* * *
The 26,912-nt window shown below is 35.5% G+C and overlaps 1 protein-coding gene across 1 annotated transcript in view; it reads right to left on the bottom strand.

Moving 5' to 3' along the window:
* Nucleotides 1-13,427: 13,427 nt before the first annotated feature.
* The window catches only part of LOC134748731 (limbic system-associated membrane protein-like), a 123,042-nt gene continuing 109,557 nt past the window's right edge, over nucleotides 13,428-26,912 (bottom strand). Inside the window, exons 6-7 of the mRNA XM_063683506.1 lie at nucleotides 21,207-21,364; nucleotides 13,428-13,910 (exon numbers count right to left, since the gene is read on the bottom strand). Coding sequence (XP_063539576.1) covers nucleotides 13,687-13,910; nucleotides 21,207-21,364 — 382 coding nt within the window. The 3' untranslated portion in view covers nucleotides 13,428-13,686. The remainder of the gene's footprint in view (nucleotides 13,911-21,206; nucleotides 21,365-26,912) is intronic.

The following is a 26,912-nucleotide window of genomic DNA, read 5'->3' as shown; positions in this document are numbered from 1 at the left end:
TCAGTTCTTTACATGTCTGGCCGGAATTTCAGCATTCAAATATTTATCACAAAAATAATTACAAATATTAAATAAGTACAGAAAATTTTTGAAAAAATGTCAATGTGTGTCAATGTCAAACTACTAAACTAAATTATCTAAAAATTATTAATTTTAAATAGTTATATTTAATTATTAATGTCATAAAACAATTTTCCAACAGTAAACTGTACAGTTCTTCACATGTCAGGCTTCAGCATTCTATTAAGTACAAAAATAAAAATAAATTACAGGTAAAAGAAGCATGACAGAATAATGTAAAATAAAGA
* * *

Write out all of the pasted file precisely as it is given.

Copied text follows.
The 26,912-nt window shown below is 35.5% G+C and overlaps 1 protein-coding gene across 1 annotated transcript in view; it reads right to left on the bottom strand.

Moving 5' to 3' along the window:
* Nucleotides 1-13,427: 13,427 nt before the first annotated feature.
* The window catches only part of LOC134748731 (limbic system-associated membrane protein-like), a 123,042-nt gene continuing 109,557 nt past the window's right edge, over nucleotides 13,428-26,912 (bottom strand). Inside the window, exons 6-7 of the mRNA XM_063683506.1 lie at nucleotides 21,207-21,364; nucleotides 13,428-13,910 (exon numbers count right to left, since the gene is read on the bottom strand). Coding sequence (XP_063539576.1) covers nucleotides 13,687-13,910; nucleotides 21,207-21,364 — 382 coding nt within the window. The 3' untranslated portion in view covers nucleotides 13,428-13,686. The remainder of the gene's footprint in view (nucleotides 13,911-21,206; nucleotides 21,365-26,912) is intronic.

The following is a 26,912-nucleotide window of genomic DNA, read 5'->3' as shown; positions in this document are numbered from 1 at the left end:
TCAGTTCTTTACATGTCTGGCCGGAATTTCAGCATTCAAATATTTATCACAAAAATAATTACAAATATTAAATAAGTACAGAAAATTTTTGAAAAAATGTCAATGTGTGTCAATGTCAAACTACTAAACTAAATTATCTAAAAATTATTAATTTTAAATAGTTATATTTAATTATTAATGTCATAAAACAATTTTCCAACAGTAAACTGTACAGTTCTTCACATGTCAGGCTTCAGCATTCTATTAAGTACAAAAATAAAAATAAATTACAGGTAAAAGAAGCATGACAGAATAATGTAAAATAAAGA